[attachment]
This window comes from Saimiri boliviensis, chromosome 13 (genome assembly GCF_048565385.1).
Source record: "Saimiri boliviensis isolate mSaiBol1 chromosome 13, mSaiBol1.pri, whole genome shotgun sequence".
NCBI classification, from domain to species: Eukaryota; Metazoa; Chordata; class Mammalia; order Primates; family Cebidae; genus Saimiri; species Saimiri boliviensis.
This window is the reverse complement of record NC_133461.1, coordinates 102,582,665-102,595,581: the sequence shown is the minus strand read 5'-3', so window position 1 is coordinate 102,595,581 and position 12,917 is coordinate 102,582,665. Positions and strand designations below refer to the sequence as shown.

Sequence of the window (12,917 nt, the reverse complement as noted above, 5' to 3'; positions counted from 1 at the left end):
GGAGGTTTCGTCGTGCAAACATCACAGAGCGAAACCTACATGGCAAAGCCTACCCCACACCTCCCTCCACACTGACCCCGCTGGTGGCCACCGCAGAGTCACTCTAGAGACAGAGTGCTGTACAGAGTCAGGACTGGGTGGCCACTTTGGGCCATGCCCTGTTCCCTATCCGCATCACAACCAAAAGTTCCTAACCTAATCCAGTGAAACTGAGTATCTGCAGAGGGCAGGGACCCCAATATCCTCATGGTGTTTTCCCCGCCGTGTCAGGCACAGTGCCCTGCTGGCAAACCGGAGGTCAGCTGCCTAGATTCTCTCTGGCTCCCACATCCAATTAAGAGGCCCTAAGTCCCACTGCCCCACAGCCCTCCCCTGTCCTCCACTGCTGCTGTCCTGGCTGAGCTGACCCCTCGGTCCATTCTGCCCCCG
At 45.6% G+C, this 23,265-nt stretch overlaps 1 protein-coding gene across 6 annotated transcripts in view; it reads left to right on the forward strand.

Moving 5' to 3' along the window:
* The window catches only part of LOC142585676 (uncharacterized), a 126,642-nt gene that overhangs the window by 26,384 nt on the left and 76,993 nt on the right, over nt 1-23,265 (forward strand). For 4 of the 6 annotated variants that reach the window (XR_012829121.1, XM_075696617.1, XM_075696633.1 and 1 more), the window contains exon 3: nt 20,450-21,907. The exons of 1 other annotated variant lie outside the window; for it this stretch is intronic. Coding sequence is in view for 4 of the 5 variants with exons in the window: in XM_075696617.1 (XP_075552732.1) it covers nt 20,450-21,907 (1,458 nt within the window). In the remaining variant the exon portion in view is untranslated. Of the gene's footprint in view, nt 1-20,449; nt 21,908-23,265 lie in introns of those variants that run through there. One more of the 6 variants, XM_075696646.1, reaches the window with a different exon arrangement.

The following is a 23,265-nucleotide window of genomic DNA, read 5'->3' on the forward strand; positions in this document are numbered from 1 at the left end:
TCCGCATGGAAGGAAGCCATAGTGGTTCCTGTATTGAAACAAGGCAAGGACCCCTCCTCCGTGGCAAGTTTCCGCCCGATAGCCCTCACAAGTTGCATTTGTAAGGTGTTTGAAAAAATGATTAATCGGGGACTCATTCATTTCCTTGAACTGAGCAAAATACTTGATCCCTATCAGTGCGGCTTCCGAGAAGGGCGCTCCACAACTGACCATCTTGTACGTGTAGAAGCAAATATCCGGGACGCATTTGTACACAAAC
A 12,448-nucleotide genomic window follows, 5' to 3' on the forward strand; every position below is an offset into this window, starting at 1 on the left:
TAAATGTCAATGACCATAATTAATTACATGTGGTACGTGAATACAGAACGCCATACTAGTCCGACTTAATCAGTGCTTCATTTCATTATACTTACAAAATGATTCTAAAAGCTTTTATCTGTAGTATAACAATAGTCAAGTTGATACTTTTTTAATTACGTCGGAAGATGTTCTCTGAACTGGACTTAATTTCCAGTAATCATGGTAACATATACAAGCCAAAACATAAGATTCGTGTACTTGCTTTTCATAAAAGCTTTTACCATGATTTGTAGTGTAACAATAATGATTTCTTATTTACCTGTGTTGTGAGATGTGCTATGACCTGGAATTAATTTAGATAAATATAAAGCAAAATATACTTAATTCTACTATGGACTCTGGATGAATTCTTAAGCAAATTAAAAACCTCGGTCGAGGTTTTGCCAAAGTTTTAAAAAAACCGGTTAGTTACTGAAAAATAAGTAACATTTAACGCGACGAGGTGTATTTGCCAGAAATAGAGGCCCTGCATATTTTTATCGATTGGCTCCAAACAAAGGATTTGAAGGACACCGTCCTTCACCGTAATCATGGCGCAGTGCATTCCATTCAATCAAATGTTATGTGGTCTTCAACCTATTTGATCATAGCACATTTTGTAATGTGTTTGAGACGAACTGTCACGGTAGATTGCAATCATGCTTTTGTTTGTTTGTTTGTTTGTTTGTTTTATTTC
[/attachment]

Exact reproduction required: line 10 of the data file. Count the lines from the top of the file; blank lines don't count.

The following is a 23,265-nucleotide window of genomic DNA, read 5'->3' on the forward strand; positions in this document are numbered from 1 at the left end: